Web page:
How the IRS Distinguishes Legitimate Micro-Captive Transactions and Works to Wipe out Abuse
In June 2021, the IRS published its annual list of the “Dirty Dozen” tax scams. Once again, abusive micro-captive tax structures were included on the list. The transactions first appeared on the IRS’s Dirty Dozen in 2014 and remain a priority enforcement issue. But not all captives are abusive. If properly structured, micro-captives can be a beneficial risk-financing tool for companies.
By definition, captive insurance is a form of self-insurance in which a taxpayer creates an insurance company to provide coverage in exchange for a tax-deductible premium. Captives that elect to be taxed under Section 831(b) of the Internal Revenue Code (the “Code”), micro-captives are taxed only on their investment income and not on premiums received or underwriting income.
In evaluating the legitimacy of a micro-captive, the IRS looks to four non-exclusive criteria to determine whether a company’s policy constitutes “insurance” within the meaning of the Code:
- risk shifting;
- risk distribution;
- insurance risk; and
- whether the arrangement looks like commonly accepted notions of insurance.
According to IRS Notice 2016-66, captive transactions targeted by the IRS have one or more of the following characteristics relating to payments, claims procedures and capital structure:
- the amounts of the insured's payments under the contract are designed to provide the insured with a deduction under Code Sec. 162 of a particular amount;
- the payments are determined without an underwriting or actuarial analysis that conforms to insurance industry standards;
- the payments are not made consistently with the schedule in the contract;
- the payments are agreed to by the insured and the captive without comparing the amounts of the payments to payments that would be made under alternative insurance arrangements providing the same or similar coverage;
- the payments significantly exceed the premium prevailing for coverage offered by unrelated, commercial insurance companies for risks with similar loss profiles; or
- if the insured includes multiple entities, the allocation of amounts paid to the captive among the insured entities does not reflect the actuarial or economic measure of the risk of each entity.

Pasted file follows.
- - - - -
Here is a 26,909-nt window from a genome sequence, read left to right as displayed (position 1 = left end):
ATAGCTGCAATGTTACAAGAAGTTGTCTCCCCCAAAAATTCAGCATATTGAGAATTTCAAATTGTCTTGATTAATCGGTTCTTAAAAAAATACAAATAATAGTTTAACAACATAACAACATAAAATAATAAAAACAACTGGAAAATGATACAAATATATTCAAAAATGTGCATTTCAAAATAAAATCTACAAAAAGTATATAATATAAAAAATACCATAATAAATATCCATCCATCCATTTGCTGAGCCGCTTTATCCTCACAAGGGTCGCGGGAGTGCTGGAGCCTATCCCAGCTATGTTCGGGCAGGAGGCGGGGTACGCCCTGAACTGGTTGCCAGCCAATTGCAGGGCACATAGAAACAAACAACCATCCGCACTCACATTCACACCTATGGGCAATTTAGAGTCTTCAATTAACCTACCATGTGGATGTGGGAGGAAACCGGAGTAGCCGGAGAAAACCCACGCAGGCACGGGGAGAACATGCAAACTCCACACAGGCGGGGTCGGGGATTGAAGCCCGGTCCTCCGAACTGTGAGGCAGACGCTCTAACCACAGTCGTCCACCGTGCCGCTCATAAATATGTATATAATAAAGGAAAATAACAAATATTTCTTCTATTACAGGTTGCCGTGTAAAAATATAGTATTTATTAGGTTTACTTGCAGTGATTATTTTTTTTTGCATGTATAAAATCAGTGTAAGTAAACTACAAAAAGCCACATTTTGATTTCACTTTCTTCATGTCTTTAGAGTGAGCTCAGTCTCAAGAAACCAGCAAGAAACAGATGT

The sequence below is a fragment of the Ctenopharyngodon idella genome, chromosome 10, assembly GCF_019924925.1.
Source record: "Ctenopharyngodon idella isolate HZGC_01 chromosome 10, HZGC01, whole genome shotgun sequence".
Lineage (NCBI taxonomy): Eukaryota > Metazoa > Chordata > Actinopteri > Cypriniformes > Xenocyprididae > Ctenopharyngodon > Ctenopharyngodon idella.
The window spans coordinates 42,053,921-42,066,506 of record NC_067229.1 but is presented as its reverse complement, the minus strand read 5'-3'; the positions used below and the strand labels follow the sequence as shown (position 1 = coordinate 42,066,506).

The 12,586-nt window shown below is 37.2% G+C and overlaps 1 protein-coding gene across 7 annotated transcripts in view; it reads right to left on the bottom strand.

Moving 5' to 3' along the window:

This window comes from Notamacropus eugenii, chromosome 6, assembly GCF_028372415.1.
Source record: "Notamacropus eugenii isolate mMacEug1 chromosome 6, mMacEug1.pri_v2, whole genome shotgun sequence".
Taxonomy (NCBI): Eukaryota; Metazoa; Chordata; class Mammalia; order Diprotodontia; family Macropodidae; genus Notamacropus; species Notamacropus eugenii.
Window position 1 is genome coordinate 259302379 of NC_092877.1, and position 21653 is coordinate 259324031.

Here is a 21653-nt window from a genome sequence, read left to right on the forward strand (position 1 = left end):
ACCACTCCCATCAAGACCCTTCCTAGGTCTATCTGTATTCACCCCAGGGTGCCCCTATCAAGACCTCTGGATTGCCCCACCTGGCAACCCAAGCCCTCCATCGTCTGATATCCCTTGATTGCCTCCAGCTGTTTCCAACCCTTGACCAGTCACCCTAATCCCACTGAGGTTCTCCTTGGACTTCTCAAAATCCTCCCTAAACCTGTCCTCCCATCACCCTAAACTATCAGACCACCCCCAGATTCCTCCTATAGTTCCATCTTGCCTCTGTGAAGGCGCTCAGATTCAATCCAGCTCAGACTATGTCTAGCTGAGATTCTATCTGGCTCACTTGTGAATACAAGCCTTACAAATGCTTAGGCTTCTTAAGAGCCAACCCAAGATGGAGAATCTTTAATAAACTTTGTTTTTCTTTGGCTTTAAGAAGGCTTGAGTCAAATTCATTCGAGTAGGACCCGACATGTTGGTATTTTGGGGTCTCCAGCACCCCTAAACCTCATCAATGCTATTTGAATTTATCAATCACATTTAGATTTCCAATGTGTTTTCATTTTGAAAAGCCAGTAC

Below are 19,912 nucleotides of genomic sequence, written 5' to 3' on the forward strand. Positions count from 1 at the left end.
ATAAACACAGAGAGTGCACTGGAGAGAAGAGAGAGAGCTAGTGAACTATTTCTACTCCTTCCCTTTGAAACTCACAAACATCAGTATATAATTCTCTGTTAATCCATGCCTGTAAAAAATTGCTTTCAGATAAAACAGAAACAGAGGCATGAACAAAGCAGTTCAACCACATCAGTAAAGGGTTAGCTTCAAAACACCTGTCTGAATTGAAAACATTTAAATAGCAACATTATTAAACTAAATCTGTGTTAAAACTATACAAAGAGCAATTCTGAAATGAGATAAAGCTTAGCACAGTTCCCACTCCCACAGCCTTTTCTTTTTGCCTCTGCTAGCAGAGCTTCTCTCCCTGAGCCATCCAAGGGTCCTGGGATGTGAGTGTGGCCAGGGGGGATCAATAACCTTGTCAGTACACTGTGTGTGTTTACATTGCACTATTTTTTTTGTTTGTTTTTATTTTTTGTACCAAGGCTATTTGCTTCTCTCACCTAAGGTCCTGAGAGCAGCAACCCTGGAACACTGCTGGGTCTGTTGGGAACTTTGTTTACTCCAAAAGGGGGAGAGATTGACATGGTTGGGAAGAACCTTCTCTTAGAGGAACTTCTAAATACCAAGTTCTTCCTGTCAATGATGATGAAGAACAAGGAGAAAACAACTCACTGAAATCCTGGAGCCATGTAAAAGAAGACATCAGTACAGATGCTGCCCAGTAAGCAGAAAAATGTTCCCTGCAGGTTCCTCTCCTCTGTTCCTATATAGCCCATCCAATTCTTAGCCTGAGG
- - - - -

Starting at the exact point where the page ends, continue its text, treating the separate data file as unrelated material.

Claims Procedures and Captive Management
- the captive fails to comply with some or all of the laws or regulations applicable to insurance companies in the jurisdiction in which the captive is chartered, the jurisdiction(s) in which the captive is subject to regulation because of the nature of its business, or both;
- the captive does not issue policies or binders in a timely manner consistent with industry standards;
- the captive does not have defined claims administration procedures that are consistent with insurance industry standards; or
- the insured does not file claims for each loss event covered by the contract.
- the captive does not have capital adequate to assume the risks that the contract transfers from the insured;
- the captive invests its capital in illiquid or speculative assets usually not held by insurance companies; or
- the captive loans or otherwise transfers its capital to the insured, entities affiliated with the insured or persons related to the insured.
IRS Enforcement Actions
The IRS has never been better positioned to eradicate abusive captive transactions. IRS enforcement tools include the following:
- Warning letters. In March and July 2020, the IRS issued 6,336 letters to taxpayers who participated in a Notice 2016-66 transaction alerting them that IRS enforcement actions in this area will be expanding considerably and allowing them to tell the IRS if they've abandoned their participation in these transactions before the IRS initiates examinations.
- Tax examinations. In 2017, the IRS’s Large Business and International (LB&I) Division announced its examination campaign to address micro-captive insurance transactions. In January 2020, the IRS announced that it is establishing 12 new examination teams to assist in the audits of abusive micro-captives.
- Classification of micro-captives as transaction of interest. In Notice 2016-66, the IRS classified certain micro-captives as “transactions of interest,” requiring taxpayers to disclose their participation in such arrangements to the IRS Office of Tax Shelter Analysis or face penalties under IRC § 6707(a), IRC § 6707A and IRC § 6708(a). The validity of Notice 2016-66 was thrown into question by the case of CIC Services, LLC v. Internal Revenue Service et. al. remanded to District Court by the United States Supreme Court on May 17, 2021.
- Settlement offers. In September 2019, the IRS sent settlement offers to approximately 200 taxpayers involved in micro-captive insurance audits. The settlement requires substantial concession of the income tax benefits claimed by the taxpayer together with appropriate penalties. Nearly 80 percent of taxpayers who received offer letters elected to accept the settlement terms.
- Criminal referrals. At a conference for the American Institute of CPAs in November 2019, the Commissioner of the IRS Small Business/Self-Employed Division said the IRS is looking into making referrals of some 831(b) captive insurance cases to its criminal investigations office.
- Consequences. For taxpayers that participate in abusive micro-captive activities, the consequences can include full disallowance of claimed insurance deductions, inclusion of income by the captive entity and the imposition of civil penalties. In some extreme cases, a taxpayer may even be subject to criminal sanctions.
Taxpayers involved in these abusive transactions should immediately consult with an independent tax advisor to discuss their best available options.
Marcus Dyer, CPA, Esq., is the team leader of tax controversy at Withum. He is a member of the NJCPA Federal Taxation Interest Group.